Yes you can cancel or postpone your IELTS examination date. You can do this free of charge if you contact your IETLS examination centre at least 5 weeks before your examination. If you need to cancel or postpone your IETLS test within 5 weeks of your allocated date, you will be required to pay the full fee. This may be waived only on medical grounds. You will have to submit appropriate medical evidence should you need to cancel or postpone your IETLS examination within the 5 week period.

16. What happens if I miss my exam without telling anyone?

If you are not present at your IELTS examination and you haven’t made prior arrangements to postpone your test, you will be marked as absent. You will also not be permitted to take the IELTS speaking examination as there would be no point. You will also lose the full test fee which you paid. If you missed your test because of medical reasons, you can receive a refund provided you submit a medical certificate within 5 days of your examination. There will be an administrative charge applied by your local IELTS test centre in processing your refund.

17. What can I do if I have a complaint about my IELTS test results?

You can appeal your examination results if you wish and request an enquiry into the test procedures at your local IELTS test centre. You will have to pay to challenge your result which will be refunded if your IETLS test score changes.

18.  How can I get copies of my IELTS test results?

Up to 1 month after your IELTS examination, you can get 1 personal copy of the Test Report Form. You can also request up to a maximum of 5 extra copies free. Arrangements can even be made for your IELTS examination certificates to be sent to universities you are applying to. After this, you may be required to pay a small handling charge for requesting more copies of your IELTS test results.

19. Where can I take the IELTS test?

See our post Update the Next IELTS test dates for details of upcoming IELTS examination dates at the UK’s 37 IELTS examination centres.

20. When can I take the IETS test?

Normally there are 4 sessions per month for you to take your IELTS test. Contact your local IETLS examination centre for more details.

The IELTS examination is available to take in two formats – Academic and General Training. FInd out more about the IELTS examination.

So is pronunciation important then?

Simply, yes it is important. It is the second most important aspect of learning a foreign language, after vocabulary. Words are important but people need to be able to understand what you are saying. You need to be able to communicate clearly so pronunciation is important.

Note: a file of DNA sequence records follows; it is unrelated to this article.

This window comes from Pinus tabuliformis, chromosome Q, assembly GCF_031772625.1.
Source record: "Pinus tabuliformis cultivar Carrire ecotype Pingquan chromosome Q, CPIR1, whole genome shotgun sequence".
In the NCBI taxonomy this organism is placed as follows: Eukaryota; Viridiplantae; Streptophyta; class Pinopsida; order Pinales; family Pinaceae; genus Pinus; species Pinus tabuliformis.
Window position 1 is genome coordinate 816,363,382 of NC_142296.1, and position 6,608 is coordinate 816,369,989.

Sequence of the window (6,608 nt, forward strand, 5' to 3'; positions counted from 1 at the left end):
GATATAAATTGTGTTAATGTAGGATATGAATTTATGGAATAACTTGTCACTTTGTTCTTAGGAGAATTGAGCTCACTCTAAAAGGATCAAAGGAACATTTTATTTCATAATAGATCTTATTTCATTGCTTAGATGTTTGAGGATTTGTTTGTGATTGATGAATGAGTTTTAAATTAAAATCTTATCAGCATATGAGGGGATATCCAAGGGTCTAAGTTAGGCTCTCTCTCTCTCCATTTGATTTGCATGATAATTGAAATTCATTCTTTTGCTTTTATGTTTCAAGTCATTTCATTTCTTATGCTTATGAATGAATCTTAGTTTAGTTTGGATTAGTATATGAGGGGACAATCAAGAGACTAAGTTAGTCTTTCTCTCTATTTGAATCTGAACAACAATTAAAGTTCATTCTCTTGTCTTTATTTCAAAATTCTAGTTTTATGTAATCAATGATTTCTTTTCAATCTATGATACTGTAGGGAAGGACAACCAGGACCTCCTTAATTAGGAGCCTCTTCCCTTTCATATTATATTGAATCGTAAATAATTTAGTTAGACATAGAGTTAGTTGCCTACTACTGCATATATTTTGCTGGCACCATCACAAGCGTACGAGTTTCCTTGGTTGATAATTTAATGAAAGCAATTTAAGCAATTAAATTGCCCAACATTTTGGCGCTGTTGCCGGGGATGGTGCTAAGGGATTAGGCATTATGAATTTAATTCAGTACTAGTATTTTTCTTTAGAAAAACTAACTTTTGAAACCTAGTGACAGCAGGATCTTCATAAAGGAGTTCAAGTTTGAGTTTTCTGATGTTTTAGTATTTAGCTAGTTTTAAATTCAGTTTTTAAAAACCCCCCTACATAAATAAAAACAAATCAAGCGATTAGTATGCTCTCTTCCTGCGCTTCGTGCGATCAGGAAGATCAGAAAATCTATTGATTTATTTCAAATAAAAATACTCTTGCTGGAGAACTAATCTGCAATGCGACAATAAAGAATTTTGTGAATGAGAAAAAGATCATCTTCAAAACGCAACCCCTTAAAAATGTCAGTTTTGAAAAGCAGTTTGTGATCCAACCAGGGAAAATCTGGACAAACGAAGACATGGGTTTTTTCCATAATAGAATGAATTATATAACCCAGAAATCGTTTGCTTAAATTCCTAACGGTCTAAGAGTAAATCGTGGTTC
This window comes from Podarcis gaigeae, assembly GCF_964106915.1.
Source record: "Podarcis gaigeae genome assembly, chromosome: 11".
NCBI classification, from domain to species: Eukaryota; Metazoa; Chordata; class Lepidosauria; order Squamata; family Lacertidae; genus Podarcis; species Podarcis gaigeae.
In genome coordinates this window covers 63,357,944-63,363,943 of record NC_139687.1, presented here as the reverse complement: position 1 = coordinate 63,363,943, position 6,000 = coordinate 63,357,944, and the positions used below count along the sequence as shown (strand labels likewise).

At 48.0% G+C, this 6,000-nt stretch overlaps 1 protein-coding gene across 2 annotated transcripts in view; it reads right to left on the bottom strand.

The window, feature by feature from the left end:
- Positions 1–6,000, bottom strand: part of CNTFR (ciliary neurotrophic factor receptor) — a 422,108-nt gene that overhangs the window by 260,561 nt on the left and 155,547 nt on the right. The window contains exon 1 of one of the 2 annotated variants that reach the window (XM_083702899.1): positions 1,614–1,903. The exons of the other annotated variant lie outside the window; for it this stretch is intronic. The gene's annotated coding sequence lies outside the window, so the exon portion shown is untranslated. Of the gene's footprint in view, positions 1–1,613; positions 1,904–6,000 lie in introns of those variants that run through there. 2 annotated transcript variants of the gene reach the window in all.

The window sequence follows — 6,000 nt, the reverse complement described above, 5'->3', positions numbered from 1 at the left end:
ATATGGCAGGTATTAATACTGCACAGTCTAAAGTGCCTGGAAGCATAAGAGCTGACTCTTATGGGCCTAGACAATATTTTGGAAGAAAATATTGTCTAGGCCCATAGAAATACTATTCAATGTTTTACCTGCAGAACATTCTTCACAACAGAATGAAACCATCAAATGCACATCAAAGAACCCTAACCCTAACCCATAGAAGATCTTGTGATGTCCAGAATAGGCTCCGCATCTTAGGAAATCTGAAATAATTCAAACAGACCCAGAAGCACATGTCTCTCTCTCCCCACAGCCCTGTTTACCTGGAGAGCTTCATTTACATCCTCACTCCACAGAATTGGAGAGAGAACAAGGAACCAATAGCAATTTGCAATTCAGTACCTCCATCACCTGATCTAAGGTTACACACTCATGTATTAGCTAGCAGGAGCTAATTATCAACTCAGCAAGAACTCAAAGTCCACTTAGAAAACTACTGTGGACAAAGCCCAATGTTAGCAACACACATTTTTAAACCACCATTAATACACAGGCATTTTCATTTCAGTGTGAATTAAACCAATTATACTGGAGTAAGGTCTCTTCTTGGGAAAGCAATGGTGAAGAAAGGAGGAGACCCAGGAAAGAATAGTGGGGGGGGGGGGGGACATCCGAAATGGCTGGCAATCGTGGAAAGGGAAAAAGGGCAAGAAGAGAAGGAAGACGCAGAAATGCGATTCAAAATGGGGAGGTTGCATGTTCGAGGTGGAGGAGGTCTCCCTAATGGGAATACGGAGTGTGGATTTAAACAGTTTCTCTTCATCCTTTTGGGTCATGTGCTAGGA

Having said that, it is important to point out that there is no real write or wrong English pronunciation. Consider the difference is sound between English in America and English in the UK. And of course there are regional dialects too. In fact, even just within London you will find different accents and pronunciations of words. So, don’t let pronunciation stress you out too much. There are people who will try to tell you what they think is correct pronunciation, most notably those who think British English pronunciation is the ‘right way’.

The best way for you to think about English language pronunciation is that if you are a Thai person speaking English then there is nothing wrong with sounding like a Thai person speaking English. This is far better than you trying to speak like a Londoner and coming across crazy and not being understood at all. Once you start learning more English you can begin to practice to develop a more neutral English accent. This will make your English language pronunciation clearer meaning more people will understand you. You can listen in to this kind of English anytime by tuning in to channels such as BBC News 24.

You can find a school and inquire about their English pronunciation courses.

How can I learn enough English words?

Vocabulary is the single most important aspect of learning any language. It’s no use knowing how to construct complex grammatical sentences if you don’t know enough words to demonstrate your knowledge. Our article how to study English 7 tips and ideas has a great suggestion on how to increase your vocabulary:

5.  Start a vocab book
It’s great that you’re learning all these new words but you will of course forget some. So it’s a great idea to start writing down new words you discover in a notebook for yourself. You may like to order it in alphabetical order, include the word’s definition and perhaps write a few examples of how to use the word. This technique, whilst it may seem time consuming, is a really fantastic way to quickly improve your language skills. And eventually, you will have a huge, useful resource that you didn’t have to pay a penny for!

As you start learning new words you should make sure that you use them. This is how you remember the new words you come across. You can even show off your new words in English class and to your friends! It’s great if you keep a notepad with you, then whenever you hear a new word during the day you can make a quick note of it. Then you can go home and do some work learning the new words you picked up.